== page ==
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The Battles Ahead — 4 Comments

  1. The apostles’ response to opposition in early Acts – were loaded with “who YOU crucified” giving no room for those opposing them to become “less hostile” to this new (Christian) sect, that appeared to them to be a threat. 

    Watch Paul by contrast turned a room of religious opponents around in the same chapter after he withdrew his pigsty remark, simply by a few well-chosen words that aligned him with some of his opponents.

    “Brothers, I am a Pharisee, a son of Pharisees. It is with respect to the hope and the resurrection of the dead that I am on trial.”
    7 And when he had said this, a dissension arose between the Pharisees and the Sadducees, and the assembly was divided. 8 For the Sadducees say that there is no resurrection, nor angel, nor spirit, but the Pharisees acknowledge them all. 9 Then a great clamor arose, and some of the scribes of the Pharisees’ party stood up and contended sharply, “We find nothing wrong in this man. What if a spirit or an angel spoke to him?”

    ACTS 23

    • Peter was surely speaking by the the Holy Spirit when he used the phrase “whom you crucified” in Acts 2:36, since the following two verses state
      “Now when they heard this, they were cut to the heart, and said to Peter and the rest of the apostles, “Men and brethren, what shall we do?”
      Then Peter said to them, “Repent, and let every one of you be baptized in the name of Jesus Christ for the remission of sins; and you shall receive the gift of the Holy Spirit.”

      I would rather be confronted with the truth about my sin, as a necessary step towards a real salvation, than to hear a modern preacher talking about “making mistakes” – a vague term that is equally used for making errors in arithmetic.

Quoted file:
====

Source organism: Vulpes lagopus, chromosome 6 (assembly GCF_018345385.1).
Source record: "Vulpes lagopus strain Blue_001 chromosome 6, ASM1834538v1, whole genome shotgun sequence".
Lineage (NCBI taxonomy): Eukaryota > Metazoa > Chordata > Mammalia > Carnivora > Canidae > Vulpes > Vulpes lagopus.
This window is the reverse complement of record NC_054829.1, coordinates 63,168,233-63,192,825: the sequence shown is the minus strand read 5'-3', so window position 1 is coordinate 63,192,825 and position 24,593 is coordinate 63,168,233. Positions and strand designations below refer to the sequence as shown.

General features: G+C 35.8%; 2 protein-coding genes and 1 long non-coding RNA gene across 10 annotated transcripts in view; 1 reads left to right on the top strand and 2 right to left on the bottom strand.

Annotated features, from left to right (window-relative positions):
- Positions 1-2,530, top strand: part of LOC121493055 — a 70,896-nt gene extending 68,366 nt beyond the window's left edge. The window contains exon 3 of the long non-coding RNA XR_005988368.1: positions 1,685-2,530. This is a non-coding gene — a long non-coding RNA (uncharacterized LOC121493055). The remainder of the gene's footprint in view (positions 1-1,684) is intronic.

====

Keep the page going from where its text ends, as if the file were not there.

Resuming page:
The first apostles regarded being persecuted as par for the course – and even rejoiced that that they were worthy to suffer shame for Christ [Acts 5:41] – and not as something to be avoided through diplomacy.

  2. Some might dare to say that the Lord Himself, when talking to the Pharisees, was undiplomatic, and yet He said in John 12:49, according to the New Living Translation,
    “I don’t speak on my own authority. The Father who sent me has commanded me what to say and how to say it”,
    and I emphasise “how to say it”.  I cannot see that the first apostles were any more “undiplomatic”; and, later, Paul, if anything, was more so when he called the high priest a “white-washed wall”, saying that God would strike him.

    Peter also said, “and always be ready to give a defense to everyone who asks you a reason for the hope that is in you, with meekness and fear” [1 Peter 3:15]
    I would suggest that there is a difference between meek and being diplomatic, and that the uncompromised gospel message is intrinsically undiplomatic, and is even described as an “offense”, since it hurts human pride by drawing attention to the existence of sin and the need for repentance.

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